Wrestling fans are a forgiving bunch. We excuse the industry’s numerous problems — the high mortality rate, intelligence-insulting storylines, John Cena — whenever two guys do a really good job of not actually hurting each other. As long as a match is exciting, with consistent psychology, believable near-falls and a well-told story, nothing else matters. It’s the same with wrestling video games; they’re only as good as the matches they let you experience, which means Lucha Libre AAA: Heroes del Ring translates to “no bueno.”
At first Lucha Libre feels like a spiritual successor to the beloved Nintendo 64 wrestling games developed by AKI with similar grappling, counter and taunt systems. First, you wear down opponents with strikes and weak grapple moves like snapmares and jawbreakers, which don’t just hurt the other guy, but lower his popularity with the fans while boosting your own. As your rival weakens, you can hit him with stronger grapple moves like DDTs and powerbombs or climb the turnbuckle for dives and splashes. Or, you can whip the audience into a frenzy with taunts. When your popularity meter is full you can go into special mode and hit one of your two finishing moves. If you’re at the receiving end, you can mash buttons Track & Field-style to kick out of pin attempts or regroup from attacks.
The only genuinely great thing about Lucha Libre is the mask editor.
Lucha Libre is no WWF No Mercy, though. It’s not even WCW vs. nWo: World Tour. Those AKI games were deep but easy to understand, and simulated the flow and feel of actual wrestling matches better than any video game before or since. Lucha Libre is just a shallow knock-off, with limited move-sets, nonsensical story modes, and no gimmicks beyond handicap matches and hair vs. mask grudge matches.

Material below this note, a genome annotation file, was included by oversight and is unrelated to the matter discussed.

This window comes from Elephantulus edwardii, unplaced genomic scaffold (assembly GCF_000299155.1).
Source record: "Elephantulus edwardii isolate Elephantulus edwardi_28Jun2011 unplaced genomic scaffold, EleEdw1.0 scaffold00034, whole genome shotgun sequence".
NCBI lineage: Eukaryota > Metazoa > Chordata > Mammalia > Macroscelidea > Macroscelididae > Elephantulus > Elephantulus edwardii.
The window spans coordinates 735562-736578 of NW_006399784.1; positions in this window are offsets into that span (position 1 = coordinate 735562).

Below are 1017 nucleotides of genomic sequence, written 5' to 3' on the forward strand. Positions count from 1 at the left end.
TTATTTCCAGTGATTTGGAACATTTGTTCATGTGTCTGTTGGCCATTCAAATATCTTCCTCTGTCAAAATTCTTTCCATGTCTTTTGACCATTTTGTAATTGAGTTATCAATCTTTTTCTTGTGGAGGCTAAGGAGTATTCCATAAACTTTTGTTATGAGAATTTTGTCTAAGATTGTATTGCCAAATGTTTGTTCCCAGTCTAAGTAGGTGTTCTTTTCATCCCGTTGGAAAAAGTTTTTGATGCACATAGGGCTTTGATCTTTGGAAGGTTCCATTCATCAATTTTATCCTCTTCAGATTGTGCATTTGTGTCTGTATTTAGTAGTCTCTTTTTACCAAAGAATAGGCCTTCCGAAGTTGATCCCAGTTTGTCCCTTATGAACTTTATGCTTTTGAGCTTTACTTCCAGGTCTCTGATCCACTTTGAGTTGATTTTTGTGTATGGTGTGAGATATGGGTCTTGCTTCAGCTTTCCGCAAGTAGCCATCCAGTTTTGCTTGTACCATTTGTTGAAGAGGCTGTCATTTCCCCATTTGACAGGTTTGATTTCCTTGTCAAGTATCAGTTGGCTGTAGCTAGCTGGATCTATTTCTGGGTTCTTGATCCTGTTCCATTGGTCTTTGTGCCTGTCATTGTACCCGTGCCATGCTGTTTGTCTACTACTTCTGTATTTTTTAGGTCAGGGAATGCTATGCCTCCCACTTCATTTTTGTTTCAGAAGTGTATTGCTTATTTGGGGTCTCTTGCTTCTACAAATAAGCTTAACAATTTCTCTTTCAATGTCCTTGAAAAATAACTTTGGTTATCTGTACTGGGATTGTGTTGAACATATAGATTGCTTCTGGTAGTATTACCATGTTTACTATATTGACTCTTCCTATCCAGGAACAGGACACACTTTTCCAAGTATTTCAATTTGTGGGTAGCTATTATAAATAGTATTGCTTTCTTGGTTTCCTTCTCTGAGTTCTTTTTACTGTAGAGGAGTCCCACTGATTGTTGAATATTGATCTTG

Speed is the biggest problem. Lucha libre is a lightning-fast acrobatic exposition masquerading as a fight. In Lucha Libre the fastest and most agile performers in the industry still move like Andre the Giant after a big meal. These luchadores don’t run so much as stroll while wildly swinging their arms and legs to simulate speed. I almost expected Dr. Wagner Jr. to stop and take a breath when I first Irish-whipped him into the ropes.
How can a game about mask-wearing supermen who perform death-defying stunts on top of each other be so boring? From minor bugs (the game freezes for a second before every pinfall or decision in the story mode), to baffling design decisions (there’s no card or pay-per-view editor, and only four create-a-wrestler slots), to an online mode that maybe three people are playing, small frustrations suck out whatever fun you might stumble upon. Call it death by a thousand knife-edged chops.
The only genuinely great thing about Lucha Libre is the mask editor. It’s ridiculous how many options there are, with dozens of designs and accessories like fins and animal ears. It’s easy to make almost any masked wrestler you want.
A Mexican wrestling game is a great idea. Heck, any alternative to WWE Smackdown! Vs. Raw is welcome, especially one that focuses on an idiosyncratic style of wrestling that’s never been turned into a game before. Unfortunately, the only thing hiding under this particular luchadore’s mask is a truly mediocre game.
This review is based on the 360 retail version of Lucha Libre: AAA Heroes del Ring provided by Slang. Garrett Martin is a Boston-based freelancer who covers the video game industry for the Boston Herald and other publications.